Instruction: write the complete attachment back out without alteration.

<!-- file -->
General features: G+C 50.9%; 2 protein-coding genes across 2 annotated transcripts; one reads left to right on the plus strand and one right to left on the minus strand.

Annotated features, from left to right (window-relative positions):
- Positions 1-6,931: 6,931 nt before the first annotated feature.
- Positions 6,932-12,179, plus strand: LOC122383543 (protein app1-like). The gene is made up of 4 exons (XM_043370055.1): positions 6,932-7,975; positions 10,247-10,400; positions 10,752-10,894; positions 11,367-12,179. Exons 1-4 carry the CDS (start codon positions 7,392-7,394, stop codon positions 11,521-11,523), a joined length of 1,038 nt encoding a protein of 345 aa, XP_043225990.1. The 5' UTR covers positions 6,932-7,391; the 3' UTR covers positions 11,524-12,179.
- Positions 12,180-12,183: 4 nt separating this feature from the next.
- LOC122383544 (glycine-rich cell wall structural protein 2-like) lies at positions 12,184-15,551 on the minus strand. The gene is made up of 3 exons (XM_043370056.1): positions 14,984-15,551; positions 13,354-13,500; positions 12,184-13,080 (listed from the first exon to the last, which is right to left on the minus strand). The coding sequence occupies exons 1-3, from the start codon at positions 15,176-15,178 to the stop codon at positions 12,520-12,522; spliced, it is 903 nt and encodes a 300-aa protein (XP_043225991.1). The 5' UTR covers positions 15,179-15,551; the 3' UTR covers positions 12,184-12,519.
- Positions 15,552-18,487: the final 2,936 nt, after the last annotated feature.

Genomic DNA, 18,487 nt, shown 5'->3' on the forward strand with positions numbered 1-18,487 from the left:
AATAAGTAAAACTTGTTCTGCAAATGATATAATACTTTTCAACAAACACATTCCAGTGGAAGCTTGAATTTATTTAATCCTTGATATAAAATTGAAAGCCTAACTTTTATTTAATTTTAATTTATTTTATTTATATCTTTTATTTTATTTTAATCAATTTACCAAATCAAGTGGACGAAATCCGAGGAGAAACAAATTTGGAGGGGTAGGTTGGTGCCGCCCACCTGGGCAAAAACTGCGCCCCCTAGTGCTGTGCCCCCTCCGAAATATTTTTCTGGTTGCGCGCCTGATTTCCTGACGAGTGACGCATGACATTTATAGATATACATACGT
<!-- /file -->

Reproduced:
General features: G+C 50.9%; 2 protein-coding genes across 2 annotated transcripts; one reads left to right on the plus strand and one right to left on the minus strand.

Annotated features, from left to right (window-relative positions):
- Positions 1-6,931: 6,931 nt before the first annotated feature.
- Positions 6,932-12,179, plus strand: LOC122383543 (protein app1-like). The gene is made up of 4 exons (XM_043370055.1): positions 6,932-7,975; positions 10,247-10,400; positions 10,752-10,894; positions 11,367-12,179. Exons 1-4 carry the CDS (start codon positions 7,392-7,394, stop codon positions 11,521-11,523), a joined length of 1,038 nt encoding a protein of 345 aa, XP_043225990.1. The 5' UTR covers positions 6,932-7,391; the 3' UTR covers positions 11,524-12,179.
- Positions 12,180-12,183: 4 nt separating this feature from the next.
- LOC122383544 (glycine-rich cell wall structural protein 2-like) lies at positions 12,184-15,551 on the minus strand. The gene is made up of 3 exons (XM_043370056.1): positions 14,984-15,551; positions 13,354-13,500; positions 12,184-13,080 (listed from the first exon to the last, which is right to left on the minus strand). The coding sequence occupies exons 1-3, from the start codon at positions 15,176-15,178 to the stop codon at positions 12,520-12,522; spliced, it is 903 nt and encodes a 300-aa protein (XP_043225991.1). The 5' UTR covers positions 15,179-15,551; the 3' UTR covers positions 12,184-12,519.
- Positions 15,552-18,487: the final 2,936 nt, after the last annotated feature.

Genomic DNA, 18,487 nt, shown 5'->3' on the forward strand with positions numbered 1-18,487 from the left:
AATAAGTAAAACTTGTTCTGCAAATGATATAATACTTTTCAACAAACACATTCCAGTGGAAGCTTGAATTTATTTAATCCTTGATATAAAATTGAAAGCCTAACTTTTATTTAATTTTAATTTATTTTATTTATATCTTTTATTTTATTTTAATCAATTTACCAAATCAAGTGGACGAAATCCGAGGAGAAACAAATTTGGAGGGGTAGGTTGGTGCCGCCCACCTGGGCAAAAACTGCGCCCCCTAGTGCTGTGCCCCCTCCGAAATATTTTTCTGGTTGCGCGCCTGATTTCCTGACGAGTGACGCATGACATTTATAGATATACATACGT